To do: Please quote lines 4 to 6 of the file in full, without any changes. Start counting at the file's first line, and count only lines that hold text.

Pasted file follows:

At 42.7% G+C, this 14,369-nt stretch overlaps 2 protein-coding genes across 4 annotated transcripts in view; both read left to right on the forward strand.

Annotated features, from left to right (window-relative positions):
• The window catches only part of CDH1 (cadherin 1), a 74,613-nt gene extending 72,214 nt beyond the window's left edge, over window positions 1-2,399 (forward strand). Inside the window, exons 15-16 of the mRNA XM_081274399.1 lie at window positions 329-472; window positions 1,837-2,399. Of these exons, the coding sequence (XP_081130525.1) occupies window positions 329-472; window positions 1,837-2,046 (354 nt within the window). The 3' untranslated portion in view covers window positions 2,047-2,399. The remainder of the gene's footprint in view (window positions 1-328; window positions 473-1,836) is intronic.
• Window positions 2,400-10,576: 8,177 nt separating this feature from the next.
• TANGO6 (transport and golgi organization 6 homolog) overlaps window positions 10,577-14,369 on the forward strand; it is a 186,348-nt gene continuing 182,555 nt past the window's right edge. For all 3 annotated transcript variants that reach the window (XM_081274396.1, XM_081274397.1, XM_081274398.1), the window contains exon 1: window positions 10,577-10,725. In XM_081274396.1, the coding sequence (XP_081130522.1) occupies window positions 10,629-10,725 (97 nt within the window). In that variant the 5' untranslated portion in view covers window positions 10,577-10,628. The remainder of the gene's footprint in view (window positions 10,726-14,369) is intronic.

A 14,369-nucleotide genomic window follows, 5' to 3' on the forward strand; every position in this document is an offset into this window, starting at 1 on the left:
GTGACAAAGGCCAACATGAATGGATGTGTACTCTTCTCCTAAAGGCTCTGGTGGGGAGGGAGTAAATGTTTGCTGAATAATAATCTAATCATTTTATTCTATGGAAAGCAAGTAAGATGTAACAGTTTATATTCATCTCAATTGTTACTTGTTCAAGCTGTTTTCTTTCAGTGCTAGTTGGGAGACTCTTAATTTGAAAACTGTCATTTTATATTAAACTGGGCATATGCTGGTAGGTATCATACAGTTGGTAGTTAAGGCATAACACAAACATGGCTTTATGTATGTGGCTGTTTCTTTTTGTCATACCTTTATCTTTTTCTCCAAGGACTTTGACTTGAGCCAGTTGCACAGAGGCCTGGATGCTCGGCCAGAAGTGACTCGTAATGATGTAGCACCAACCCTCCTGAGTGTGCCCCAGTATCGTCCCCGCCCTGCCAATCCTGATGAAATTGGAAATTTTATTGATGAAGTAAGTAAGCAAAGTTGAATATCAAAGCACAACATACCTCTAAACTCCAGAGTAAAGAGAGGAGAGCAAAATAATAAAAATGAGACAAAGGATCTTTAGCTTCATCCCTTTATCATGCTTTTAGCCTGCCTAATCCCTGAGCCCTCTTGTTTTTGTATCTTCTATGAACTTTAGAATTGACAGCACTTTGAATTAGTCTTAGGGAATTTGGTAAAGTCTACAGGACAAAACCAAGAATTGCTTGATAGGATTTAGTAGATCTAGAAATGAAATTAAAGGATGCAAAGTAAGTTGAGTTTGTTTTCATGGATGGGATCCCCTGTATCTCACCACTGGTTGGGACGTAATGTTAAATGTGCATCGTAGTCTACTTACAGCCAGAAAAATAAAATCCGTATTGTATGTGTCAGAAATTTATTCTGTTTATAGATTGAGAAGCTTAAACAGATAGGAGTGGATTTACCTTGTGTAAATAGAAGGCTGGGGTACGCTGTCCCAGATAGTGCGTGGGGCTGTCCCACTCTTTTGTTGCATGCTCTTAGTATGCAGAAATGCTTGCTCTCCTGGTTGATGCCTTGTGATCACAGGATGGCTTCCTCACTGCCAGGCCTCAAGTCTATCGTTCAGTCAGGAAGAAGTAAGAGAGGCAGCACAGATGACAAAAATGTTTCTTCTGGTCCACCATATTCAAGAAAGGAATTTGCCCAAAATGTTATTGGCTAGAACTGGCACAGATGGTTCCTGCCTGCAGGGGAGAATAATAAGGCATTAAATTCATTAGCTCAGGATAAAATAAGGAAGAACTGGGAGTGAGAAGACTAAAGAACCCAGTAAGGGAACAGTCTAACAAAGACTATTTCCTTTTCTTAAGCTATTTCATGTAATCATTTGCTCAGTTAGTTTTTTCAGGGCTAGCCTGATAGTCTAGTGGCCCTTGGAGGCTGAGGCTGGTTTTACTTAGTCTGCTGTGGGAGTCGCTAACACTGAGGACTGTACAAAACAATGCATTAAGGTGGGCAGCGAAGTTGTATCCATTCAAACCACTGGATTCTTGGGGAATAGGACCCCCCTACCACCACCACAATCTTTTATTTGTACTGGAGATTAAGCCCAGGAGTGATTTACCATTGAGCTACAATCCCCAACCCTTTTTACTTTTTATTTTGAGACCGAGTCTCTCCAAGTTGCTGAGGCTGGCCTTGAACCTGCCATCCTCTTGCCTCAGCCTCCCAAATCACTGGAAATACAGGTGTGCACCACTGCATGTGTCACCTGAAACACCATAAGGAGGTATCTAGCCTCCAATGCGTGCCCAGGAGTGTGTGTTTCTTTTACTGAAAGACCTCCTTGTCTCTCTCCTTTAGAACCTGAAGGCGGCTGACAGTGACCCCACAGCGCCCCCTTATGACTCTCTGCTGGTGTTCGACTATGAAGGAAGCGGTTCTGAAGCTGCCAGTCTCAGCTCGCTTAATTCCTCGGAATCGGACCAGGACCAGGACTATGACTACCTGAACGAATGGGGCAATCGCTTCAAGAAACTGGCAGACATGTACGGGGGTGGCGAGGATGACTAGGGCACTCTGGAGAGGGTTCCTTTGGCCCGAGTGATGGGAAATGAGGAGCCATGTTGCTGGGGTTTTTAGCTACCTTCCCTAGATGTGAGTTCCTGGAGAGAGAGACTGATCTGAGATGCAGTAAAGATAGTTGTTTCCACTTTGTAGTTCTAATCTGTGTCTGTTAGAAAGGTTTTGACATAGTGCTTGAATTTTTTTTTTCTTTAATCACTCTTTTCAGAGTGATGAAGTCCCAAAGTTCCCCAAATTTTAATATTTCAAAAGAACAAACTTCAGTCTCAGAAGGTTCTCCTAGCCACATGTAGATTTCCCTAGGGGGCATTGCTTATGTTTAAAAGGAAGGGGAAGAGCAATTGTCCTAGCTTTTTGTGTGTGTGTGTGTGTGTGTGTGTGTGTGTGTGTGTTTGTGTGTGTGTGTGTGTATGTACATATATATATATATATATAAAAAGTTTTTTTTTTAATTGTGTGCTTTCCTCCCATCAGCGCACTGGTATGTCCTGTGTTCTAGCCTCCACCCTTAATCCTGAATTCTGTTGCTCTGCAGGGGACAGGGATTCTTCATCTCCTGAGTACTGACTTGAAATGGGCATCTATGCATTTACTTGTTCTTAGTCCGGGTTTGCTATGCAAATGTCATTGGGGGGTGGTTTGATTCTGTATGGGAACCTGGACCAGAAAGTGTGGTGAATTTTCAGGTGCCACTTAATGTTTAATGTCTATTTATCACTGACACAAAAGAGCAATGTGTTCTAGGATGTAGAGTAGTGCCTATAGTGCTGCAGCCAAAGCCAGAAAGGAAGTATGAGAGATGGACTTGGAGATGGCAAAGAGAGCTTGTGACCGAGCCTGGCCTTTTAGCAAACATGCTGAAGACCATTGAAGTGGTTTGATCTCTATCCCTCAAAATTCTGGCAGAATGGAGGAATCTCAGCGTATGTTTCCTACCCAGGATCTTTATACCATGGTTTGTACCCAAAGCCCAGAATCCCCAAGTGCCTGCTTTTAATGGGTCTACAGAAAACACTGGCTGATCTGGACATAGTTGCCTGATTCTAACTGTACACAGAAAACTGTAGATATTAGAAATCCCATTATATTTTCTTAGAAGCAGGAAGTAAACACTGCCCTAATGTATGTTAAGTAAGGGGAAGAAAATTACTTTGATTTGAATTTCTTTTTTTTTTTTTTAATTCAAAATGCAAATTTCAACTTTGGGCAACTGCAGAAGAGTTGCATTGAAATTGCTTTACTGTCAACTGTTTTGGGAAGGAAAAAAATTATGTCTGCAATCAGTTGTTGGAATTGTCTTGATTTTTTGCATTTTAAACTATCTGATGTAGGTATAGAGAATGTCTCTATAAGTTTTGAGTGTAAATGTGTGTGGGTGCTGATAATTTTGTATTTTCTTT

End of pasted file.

• Window positions 2,400-10,576: 8,177 nt separating this feature from the next.
• TANGO6 (transport and golgi organization 6 homolog) overlaps window positions 10,577-14,369 on the forward strand; it is a 186,348-nt gene continuing 182,555 nt past the window's right edge. For all 3 annotated transcript variants that reach the window (XM_081274396.1, XM_081274397.1, XM_081274398.1), the window contains exon 1: window positions 10,577-10,725. In XM_081274396.1, the coding sequence (XP_081130522.1) occupies window positions 10,629-10,725 (97 nt within the window). In that variant the 5' untranslated portion in view covers window positions 10,577-10,628. The remainder of the gene's footprint in view (window positions 10,726-14,369) is intronic.

A 14,369-nucleotide genomic window follows, 5' to 3' on the forward strand; every position in this document is an offset into this window, starting at 1 on the left: